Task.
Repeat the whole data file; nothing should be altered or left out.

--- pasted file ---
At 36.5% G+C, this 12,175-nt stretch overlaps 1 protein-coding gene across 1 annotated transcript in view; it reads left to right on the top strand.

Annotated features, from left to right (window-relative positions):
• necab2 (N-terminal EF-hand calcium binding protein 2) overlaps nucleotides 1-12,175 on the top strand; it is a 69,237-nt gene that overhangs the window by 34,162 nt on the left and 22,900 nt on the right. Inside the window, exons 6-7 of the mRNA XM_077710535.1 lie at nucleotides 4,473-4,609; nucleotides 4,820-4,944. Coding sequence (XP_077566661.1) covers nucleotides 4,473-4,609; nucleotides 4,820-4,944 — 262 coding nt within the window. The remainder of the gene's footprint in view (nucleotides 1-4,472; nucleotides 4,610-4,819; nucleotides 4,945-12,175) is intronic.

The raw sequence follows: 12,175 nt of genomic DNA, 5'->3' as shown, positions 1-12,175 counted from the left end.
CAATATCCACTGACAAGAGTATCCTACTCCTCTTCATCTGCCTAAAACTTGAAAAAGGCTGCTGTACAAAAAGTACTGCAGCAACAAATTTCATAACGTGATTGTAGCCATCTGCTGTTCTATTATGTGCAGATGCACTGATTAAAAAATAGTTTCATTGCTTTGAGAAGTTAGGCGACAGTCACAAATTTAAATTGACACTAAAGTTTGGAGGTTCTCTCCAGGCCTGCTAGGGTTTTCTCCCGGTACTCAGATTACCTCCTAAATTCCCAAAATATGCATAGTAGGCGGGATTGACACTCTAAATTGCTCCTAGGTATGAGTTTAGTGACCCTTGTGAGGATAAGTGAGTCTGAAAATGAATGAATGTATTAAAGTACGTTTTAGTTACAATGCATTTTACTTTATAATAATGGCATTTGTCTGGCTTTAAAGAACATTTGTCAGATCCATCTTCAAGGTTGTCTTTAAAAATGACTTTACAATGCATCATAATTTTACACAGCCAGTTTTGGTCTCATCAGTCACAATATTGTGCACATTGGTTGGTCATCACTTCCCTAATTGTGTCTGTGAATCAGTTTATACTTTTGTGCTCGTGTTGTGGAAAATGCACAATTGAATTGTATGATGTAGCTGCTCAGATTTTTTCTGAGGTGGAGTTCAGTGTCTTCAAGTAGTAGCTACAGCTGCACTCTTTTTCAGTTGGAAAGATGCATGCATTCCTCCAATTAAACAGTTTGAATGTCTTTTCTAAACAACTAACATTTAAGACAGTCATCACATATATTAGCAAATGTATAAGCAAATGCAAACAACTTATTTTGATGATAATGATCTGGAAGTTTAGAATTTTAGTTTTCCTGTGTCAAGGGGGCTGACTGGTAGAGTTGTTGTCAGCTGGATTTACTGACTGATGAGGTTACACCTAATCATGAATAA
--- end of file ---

At 36.5% G+C, this 12,175-nt stretch overlaps 1 protein-coding gene across 1 annotated transcript in view; it reads left to right on the top strand.

Annotated features, from left to right (window-relative positions):
• necab2 (N-terminal EF-hand calcium binding protein 2) overlaps nucleotides 1-12,175 on the top strand; it is a 69,237-nt gene that overhangs the window by 34,162 nt on the left and 22,900 nt on the right. Inside the window, exons 6-7 of the mRNA XM_077710535.1 lie at nucleotides 4,473-4,609; nucleotides 4,820-4,944. Coding sequence (XP_077566661.1) covers nucleotides 4,473-4,609; nucleotides 4,820-4,944 — 262 coding nt within the window. The remainder of the gene's footprint in view (nucleotides 1-4,472; nucleotides 4,610-4,819; nucleotides 4,945-12,175) is intronic.

The raw sequence follows: 12,175 nt of genomic DNA, 5'->3' as shown, positions 1-12,175 counted from the left end.
CAATATCCACTGACAAGAGTATCCTACTCCTCTTCATCTGCCTAAAACTTGAAAAAGGCTGCTGTACAAAAAGTACTGCAGCAACAAATTTCATAACGTGATTGTAGCCATCTGCTGTTCTATTATGTGCAGATGCACTGATTAAAAAATAGTTTCATTGCTTTGAGAAGTTAGGCGACAGTCACAAATTTAAATTGACACTAAAGTTTGGAGGTTCTCTCCAGGCCTGCTAGGGTTTTCTCCCGGTACTCAGATTACCTCCTAAATTCCCAAAATATGCATAGTAGGCGGGATTGACACTCTAAATTGCTCCTAGGTATGAGTTTAGTGACCCTTGTGAGGATAAGTGAGTCTGAAAATGAATGAATGTATTAAAGTACGTTTTAGTTACAATGCATTTTACTTTATAATAATGGCATTTGTCTGGCTTTAAAGAACATTTGTCAGATCCATCTTCAAGGTTGTCTTTAAAAATGACTTTACAATGCATCATAATTTTACACAGCCAGTTTTGGTCTCATCAGTCACAATATTGTGCACATTGGTTGGTCATCACTTCCCTAATTGTGTCTGTGAATCAGTTTATACTTTTGTGCTCGTGTTGTGGAAAATGCACAATTGAATTGTATGATGTAGCTGCTCAGATTTTTTCTGAGGTGGAGTTCAGTGTCTTCAAGTAGTAGCTACAGCTGCACTCTTTTTCAGTTGGAAAGATGCATGCATTCCTCCAATTAAACAGTTTGAATGTCTTTTCTAAACAACTAACATTTAAGACAGTCATCACATATATTAGCAAATGTATAAGCAAATGCAAACAACTTATTTTGATGATAATGATCTGGAAGTTTAGAATTTTAGTTTTCCTGTGTCAAGGGGGCTGACTGGTAGAGTTGTTGTCAGCTGGATTTACTGACTGATGAGGTTACACCTAATCATGAATAA